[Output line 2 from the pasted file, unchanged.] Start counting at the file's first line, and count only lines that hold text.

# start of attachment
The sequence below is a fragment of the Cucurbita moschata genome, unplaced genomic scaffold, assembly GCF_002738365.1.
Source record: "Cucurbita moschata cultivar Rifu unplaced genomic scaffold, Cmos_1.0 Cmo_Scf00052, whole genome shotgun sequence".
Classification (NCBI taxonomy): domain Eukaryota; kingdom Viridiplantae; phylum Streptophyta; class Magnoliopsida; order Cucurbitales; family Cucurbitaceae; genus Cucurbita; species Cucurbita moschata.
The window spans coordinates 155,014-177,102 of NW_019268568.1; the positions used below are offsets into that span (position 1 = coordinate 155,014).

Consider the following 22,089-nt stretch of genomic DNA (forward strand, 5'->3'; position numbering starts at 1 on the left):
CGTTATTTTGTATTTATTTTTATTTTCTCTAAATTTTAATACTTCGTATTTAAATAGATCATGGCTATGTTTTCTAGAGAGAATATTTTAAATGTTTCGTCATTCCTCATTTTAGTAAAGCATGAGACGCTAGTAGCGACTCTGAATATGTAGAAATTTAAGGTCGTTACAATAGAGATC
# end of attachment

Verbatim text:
Source record: "Cucurbita moschata cultivar Rifu unplaced genomic scaffold, Cmos_1.0 Cmo_Scf00052, whole genome shotgun sequence".